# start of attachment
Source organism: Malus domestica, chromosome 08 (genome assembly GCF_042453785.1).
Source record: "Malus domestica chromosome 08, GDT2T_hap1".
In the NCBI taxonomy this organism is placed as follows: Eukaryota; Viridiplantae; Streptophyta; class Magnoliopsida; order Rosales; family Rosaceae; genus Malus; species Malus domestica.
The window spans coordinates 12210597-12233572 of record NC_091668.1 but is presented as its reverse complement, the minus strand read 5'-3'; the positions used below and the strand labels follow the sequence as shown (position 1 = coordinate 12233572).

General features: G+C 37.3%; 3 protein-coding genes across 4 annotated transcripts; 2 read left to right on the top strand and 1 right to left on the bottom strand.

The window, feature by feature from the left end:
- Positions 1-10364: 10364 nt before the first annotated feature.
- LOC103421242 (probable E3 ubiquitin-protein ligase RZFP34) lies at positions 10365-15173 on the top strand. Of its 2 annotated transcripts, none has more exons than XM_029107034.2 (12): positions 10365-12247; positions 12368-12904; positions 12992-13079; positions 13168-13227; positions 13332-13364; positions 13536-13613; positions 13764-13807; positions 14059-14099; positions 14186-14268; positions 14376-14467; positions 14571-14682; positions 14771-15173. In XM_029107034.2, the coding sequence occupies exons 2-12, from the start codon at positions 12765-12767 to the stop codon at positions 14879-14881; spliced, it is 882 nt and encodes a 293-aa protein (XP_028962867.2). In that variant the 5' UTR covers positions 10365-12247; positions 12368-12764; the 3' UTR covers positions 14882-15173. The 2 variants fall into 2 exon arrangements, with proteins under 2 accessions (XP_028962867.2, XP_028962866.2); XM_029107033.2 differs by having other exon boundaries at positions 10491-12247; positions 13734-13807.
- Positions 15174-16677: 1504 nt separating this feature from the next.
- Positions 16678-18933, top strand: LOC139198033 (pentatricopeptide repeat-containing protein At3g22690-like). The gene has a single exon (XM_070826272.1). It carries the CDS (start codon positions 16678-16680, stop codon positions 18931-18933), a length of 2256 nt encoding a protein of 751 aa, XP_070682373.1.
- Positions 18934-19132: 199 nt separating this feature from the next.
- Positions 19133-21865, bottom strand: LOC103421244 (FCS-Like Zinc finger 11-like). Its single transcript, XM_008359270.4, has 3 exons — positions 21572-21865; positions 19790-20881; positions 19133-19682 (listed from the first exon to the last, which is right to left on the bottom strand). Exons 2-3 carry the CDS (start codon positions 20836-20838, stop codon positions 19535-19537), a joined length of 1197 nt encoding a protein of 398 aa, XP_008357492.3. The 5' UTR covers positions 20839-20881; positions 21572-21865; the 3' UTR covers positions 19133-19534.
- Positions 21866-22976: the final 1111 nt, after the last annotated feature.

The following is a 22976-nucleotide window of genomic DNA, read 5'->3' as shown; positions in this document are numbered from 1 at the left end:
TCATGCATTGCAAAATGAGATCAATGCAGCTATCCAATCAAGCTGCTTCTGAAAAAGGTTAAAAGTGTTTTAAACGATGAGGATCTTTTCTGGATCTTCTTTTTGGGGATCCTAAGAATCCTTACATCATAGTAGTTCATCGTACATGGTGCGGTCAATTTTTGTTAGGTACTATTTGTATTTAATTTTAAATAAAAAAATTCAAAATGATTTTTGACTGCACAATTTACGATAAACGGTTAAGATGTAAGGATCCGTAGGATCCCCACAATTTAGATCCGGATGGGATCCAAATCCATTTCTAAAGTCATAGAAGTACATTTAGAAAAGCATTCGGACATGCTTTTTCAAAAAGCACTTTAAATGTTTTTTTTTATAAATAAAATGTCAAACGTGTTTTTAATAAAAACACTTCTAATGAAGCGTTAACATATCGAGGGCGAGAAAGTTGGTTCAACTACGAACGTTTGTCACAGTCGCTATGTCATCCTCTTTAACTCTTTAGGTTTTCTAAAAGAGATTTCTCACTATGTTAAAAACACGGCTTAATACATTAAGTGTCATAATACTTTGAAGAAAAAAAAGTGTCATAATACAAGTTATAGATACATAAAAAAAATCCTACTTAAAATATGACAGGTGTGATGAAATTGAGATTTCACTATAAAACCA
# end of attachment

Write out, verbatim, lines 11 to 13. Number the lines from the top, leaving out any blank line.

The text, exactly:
- Positions 18934-19132: 199 nt separating this feature from the next.
- Positions 19133-21865, bottom strand: LOC103421244 (FCS-Like Zinc finger 11-like). Its single transcript, XM_008359270.4, has 3 exons — positions 21572-21865; positions 19790-20881; positions 19133-19682 (listed from the first exon to the last, which is right to left on the bottom strand). Exons 2-3 carry the CDS (start codon positions 20836-20838, stop codon positions 19535-19537), a joined length of 1197 nt encoding a protein of 398 aa, XP_008357492.3. The 5' UTR covers positions 20839-20881; positions 21572-21865; the 3' UTR covers positions 19133-19534.
- Positions 21866-22976: the final 1111 nt, after the last annotated feature.